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WASHINGTON (Reuters) - Extremist groups proliferated in the United States in 2015, a U.S. research group said on Wednesday, as ideologically driven violence and incendiary political rhetoric created fertile conditions for white supremacists and other fringe actors.
The Southern Poverty Law Center said the number of far-right "hate groups" grew to 892 in 2015 from 784 the year before, spurred by battles over the Confederate flag, gay marriage, immigration and Islamic terrorism.
The SPLC also reported an increase in armed citizen militias, to 998 in 2015 from 874 the year before, as antigovernment activists were energized by land-use clashes with the federal government in the West and fears the Obama administration may tighten gun laws.
On the other end of the political spectrum, black separatist groups advocating anti-Semitic views grew to 180 chapters last year, up from 113 in 2014, according to the SPLC. Unlike activists in the Black Lives Matter movement who have sought to reduce police violence, black separatist groups like Israel United in Christ have advocated anti-Semitic and anti-white views.
Not all extremist movements have flourished. Established neo-Nazi groups like the National Alliance and the Aryans Nations have been hobbled by financial woes and leadership battles, the SPLC said.
But the number of Ku Klux Klan chapters more than doubled to 190 from 72, the SPLC said, invigorated by more than 300 rallies after the state of South Carolina took down the Confederate battle flag from its capitol grounds in the wake of a June massacre of nine African-American churchgoers in Charleston.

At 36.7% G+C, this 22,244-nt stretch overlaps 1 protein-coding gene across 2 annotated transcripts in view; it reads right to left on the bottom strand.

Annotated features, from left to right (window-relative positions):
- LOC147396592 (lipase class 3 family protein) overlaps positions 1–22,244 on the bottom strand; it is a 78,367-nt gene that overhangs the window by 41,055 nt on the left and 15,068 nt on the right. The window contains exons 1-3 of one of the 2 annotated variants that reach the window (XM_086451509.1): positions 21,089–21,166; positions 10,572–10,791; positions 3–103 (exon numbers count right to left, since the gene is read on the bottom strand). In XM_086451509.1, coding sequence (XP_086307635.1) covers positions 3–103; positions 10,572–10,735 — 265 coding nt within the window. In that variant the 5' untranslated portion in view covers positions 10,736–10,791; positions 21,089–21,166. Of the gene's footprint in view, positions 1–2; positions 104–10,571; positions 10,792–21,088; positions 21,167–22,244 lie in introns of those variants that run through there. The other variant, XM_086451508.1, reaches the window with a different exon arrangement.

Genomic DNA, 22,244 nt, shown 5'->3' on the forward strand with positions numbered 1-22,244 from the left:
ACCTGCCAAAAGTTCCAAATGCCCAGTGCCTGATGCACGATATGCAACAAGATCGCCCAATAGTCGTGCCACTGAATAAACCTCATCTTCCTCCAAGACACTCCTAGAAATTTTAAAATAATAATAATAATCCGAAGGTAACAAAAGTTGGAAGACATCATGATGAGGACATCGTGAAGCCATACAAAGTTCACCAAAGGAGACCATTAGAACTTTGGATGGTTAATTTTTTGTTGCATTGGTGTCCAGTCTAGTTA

Stormfront, a white supremacist Web site, has been adding about 25,000 registered members annually for the past several years and now counts more than 300,000 members, according to the SPLC.
White supremacists have told Reuters that they are encouraged by the success of Republican presidential candidate Donald Trump, who has referred to Mexicans as "rapists" and called for a ban on all Muslim immigrants.
The December massacre of 14 people in San Bernardino, California by two Islamic State supporters spurred a wave of vandalism and harassment directed at U.S. Muslims.
According to several estimates, 2015 saw a new peak in domestic political violence. The Anti-Defamation League estimated that at least 52 people were killed by domestic extremists, the highest figure since the 1995 Oklahoma City bombing, which killed 168 people.
The increase in extremist activity has drawn the attention of the U.S. Justice Department, which is stepping up efforts to head off violent attacks in far-right groups.
Reporting by Andy Sullivan; Editing by Andrew Hay